Around this time of year, 120 years ago, the first sororities (womens fraternities as they were known as at the time) were initiated at the University of Illinois. There is some controversy over which organization was the very first, based on charter approvals and initiation dates. In any event, Pi Beta Phi initiated nine charter members in the Zeta chapter at the university of Illinois. Kappa Alpha Theta, whose charter dates October 24, 1895, initiated thirteen members on November 9, 1895. Both of these chapters have formally written histories housed here in our archives.
Amelia Alpiner Stern, a charter member of Pi Beta Phi, is the author of their history. In the paper, she wrote:
Soon after the university opened in the fall of ‘94 a buzz was heard wherever groups of girls gathered and the air became charged with the idea of organizing purely social local groups which could later petition for membership in some national sorority…By the spring of 1895 the two groups had definitely outlined their purposes and one petitioned Pi Beta Phi and the other Kappa Alpha Theta.
With Homecoming week in full swing, it is worthwhile to take a trip back in time and see where the idea of “homecoming” at the University of Illinois came from and what it was like in its first years.
Clarence Fiss Williams and W. Elmer Ekblaw (who also wore the hat of botanist on the Crocker Land expedition), two Illinois seniors, came up with the idea of homecoming in the spring of 1910 while sitting on the steps of the old YMCA pondering how they could give back to their alma mater before they graduated.
In the 1910-11 Student Handbook, the University introduces the event to engage student enthusiasm:
On October 14, 15, and 16 of 1910 the first annual University of Illinois Fall Home Coming will be held. This will be the biggest gathering of the sons and daughters of the University and their friends ever drawn together. The University requests, almost demands, that all her alumni and alumnae return for this event.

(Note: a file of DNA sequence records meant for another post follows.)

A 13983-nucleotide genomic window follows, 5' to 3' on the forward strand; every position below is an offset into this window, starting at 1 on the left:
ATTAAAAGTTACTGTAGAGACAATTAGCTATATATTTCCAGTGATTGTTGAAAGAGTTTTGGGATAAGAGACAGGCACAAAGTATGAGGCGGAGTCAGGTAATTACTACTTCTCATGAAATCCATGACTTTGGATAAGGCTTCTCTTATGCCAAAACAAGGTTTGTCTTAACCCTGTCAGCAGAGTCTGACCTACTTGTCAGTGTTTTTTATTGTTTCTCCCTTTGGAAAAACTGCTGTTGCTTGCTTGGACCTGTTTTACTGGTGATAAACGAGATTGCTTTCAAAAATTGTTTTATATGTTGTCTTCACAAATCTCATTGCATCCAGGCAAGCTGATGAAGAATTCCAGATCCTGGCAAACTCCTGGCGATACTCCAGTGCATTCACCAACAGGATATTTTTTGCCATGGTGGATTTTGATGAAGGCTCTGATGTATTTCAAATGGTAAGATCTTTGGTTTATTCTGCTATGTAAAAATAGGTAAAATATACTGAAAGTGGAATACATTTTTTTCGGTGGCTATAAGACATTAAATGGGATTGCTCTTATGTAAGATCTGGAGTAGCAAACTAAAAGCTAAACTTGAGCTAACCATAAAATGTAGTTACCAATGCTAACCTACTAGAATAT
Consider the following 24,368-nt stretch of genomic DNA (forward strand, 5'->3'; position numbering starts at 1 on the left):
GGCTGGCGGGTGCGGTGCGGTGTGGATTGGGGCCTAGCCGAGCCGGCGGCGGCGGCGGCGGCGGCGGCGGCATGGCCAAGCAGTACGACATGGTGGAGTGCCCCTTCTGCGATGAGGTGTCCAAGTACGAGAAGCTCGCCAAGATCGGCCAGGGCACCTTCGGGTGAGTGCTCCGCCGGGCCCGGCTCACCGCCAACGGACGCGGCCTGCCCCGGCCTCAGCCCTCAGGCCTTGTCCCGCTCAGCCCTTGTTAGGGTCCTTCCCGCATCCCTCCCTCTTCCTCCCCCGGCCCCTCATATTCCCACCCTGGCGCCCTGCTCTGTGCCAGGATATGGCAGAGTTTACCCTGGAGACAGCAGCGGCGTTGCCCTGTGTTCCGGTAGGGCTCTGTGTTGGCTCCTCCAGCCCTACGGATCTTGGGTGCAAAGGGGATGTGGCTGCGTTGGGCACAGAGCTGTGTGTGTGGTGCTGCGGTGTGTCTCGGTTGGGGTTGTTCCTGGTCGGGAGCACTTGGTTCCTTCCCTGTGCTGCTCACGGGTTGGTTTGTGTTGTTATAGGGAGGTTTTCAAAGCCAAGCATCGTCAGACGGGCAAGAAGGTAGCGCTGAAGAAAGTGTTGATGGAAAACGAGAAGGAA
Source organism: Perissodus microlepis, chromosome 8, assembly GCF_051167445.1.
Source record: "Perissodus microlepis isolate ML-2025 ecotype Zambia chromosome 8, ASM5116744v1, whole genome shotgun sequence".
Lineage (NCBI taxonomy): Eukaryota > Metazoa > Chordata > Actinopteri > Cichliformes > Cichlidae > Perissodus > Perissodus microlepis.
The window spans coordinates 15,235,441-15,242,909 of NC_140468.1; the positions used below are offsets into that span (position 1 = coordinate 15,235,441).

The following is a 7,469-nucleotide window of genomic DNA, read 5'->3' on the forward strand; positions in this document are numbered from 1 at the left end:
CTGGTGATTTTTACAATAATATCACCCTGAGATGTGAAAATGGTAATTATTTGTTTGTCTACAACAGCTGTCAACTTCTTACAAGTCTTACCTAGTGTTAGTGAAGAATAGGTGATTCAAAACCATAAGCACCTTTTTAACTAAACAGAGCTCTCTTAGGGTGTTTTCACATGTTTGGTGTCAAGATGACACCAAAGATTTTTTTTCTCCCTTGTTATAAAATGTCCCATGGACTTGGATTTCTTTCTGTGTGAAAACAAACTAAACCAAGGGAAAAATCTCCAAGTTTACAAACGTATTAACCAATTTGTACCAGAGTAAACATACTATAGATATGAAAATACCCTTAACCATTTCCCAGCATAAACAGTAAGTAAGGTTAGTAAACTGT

Here at the University of Illinois at Urbana-Champaign, we have the number one graduate program in Library and Information Science. Many people are aware of this, but not as many know that the number one iSchool is housed in a former fraternity house.
Prior to the 1990s, 501 East Daniel Street belonged to the Heth chapter of Acacia, a historically masonic fraternity on campus. They acquired the property in 1914 and built an Old English country house with gables and a high-pitched roof. A little over thirty years later, they purchased a neighboring property as an annex, which later was combined with the original building for a larger structure in the 1970s. Rumor has it that the fraternity ran into some trouble and that is how the university acquired their house, but another tune claims there was a fire that damaged the house and the fraternity, unable to cover the entire costs of reconstruction, sold the building to the University. Acacia lived a nomadic life for several years, moving from old house to old house, until they bought the Phi Mu house at 302 East Armory in 2012, where they now reside.
Yesterday, October 1, was #AskAnArchivist Day when archivists all over the country respond to questions about their collections, the profession, and more on Twitter. Staff at the University of Illinois Archives and the Student Life and Culture Archives answered questions and shared some of their favorite items and images throughout the day. Here’s a recap of some of the questions we received:
What’s the most unusual donation we’ve received? Many student scrapbooks come to us with very unusual items in their pages. Archivist for Student Life and Culture Ellen Swain said she’s seen them with locks of hair, birthday cake, and cigars. Linda Stahnke Stepp and Bethany Anderson of the University Archives added that they’ve seen a slingshot, mouse pelts, and preserved insects!
From its founding in 1867 until fall of 1894, the University of Illinois struggled to commit to school colors.
Professor Winton Solberg writes in his history of the University:
For years, uncertainty existed as to the University colors. Many different color combinations had gained recognition, with the Athletic Association making the selection. For a long time old gold and black were accepted, but they were common in other colleges and therefore not a distinguishing mark of Illinois. In the early 1890s, when the athletic coach was from Dartmouth, Dartmouth green was a favorite color. 1
In 1894, UI President Andrew Draper and students met the issue head-on. Both felt that the University needed a “rallying point” for college activities. Furthermore, the new Engineering Hall was almost completed and the celebration required a colorful display. Continue reading “The Story of Orange and Blue”→